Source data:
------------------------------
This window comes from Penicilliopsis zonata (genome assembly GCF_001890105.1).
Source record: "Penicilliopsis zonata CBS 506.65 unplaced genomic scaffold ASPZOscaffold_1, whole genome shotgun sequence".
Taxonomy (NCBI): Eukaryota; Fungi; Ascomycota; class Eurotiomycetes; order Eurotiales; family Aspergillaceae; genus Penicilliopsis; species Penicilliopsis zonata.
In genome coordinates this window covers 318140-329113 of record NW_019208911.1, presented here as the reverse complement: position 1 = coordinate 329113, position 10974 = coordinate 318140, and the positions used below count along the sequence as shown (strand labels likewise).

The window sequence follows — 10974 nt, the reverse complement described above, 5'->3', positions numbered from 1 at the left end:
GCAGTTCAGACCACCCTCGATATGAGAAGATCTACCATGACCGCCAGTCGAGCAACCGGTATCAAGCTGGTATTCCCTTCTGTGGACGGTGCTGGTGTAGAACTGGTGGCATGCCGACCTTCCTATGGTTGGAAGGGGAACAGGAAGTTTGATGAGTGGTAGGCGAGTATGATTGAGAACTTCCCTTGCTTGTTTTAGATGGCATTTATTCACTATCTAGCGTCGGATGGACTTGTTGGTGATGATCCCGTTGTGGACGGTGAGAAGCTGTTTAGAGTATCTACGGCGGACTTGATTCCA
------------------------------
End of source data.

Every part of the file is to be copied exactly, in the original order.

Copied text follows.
This window comes from Penicilliopsis zonata (genome assembly GCF_001890105.1).
Source record: "Penicilliopsis zonata CBS 506.65 unplaced genomic scaffold ASPZOscaffold_1, whole genome shotgun sequence".
Taxonomy (NCBI): Eukaryota; Fungi; Ascomycota; class Eurotiomycetes; order Eurotiales; family Aspergillaceae; genus Penicilliopsis; species Penicilliopsis zonata.
In genome coordinates this window covers 318140-329113 of record NW_019208911.1, presented here as the reverse complement: position 1 = coordinate 329113, position 10974 = coordinate 318140, and the positions used below count along the sequence as shown (strand labels likewise).

The window sequence follows — 10974 nt, the reverse complement described above, 5'->3', positions numbered from 1 at the left end:
GCAGTTCAGACCACCCTCGATATGAGAAGATCTACCATGACCGCCAGTCGAGCAACCGGTATCAAGCTGGTATTCCCTTCTGTGGACGGTGCTGGTGTAGAACTGGTGGCATGCCGACCTTCCTATGGTTGGAAGGGGAACAGGAAGTTTGATGAGTGGTAGGCGAGTATGATTGAGAACTTCCCTTGCTTGTTTTAGATGGCATTTATTCACTATCTAGCGTCGGATGGACTTGTTGGTGATGATCCCGTTGTGGACGGTGAGAAGCTGTTTAGAGTATCTACGGCGGACTTGATTCCA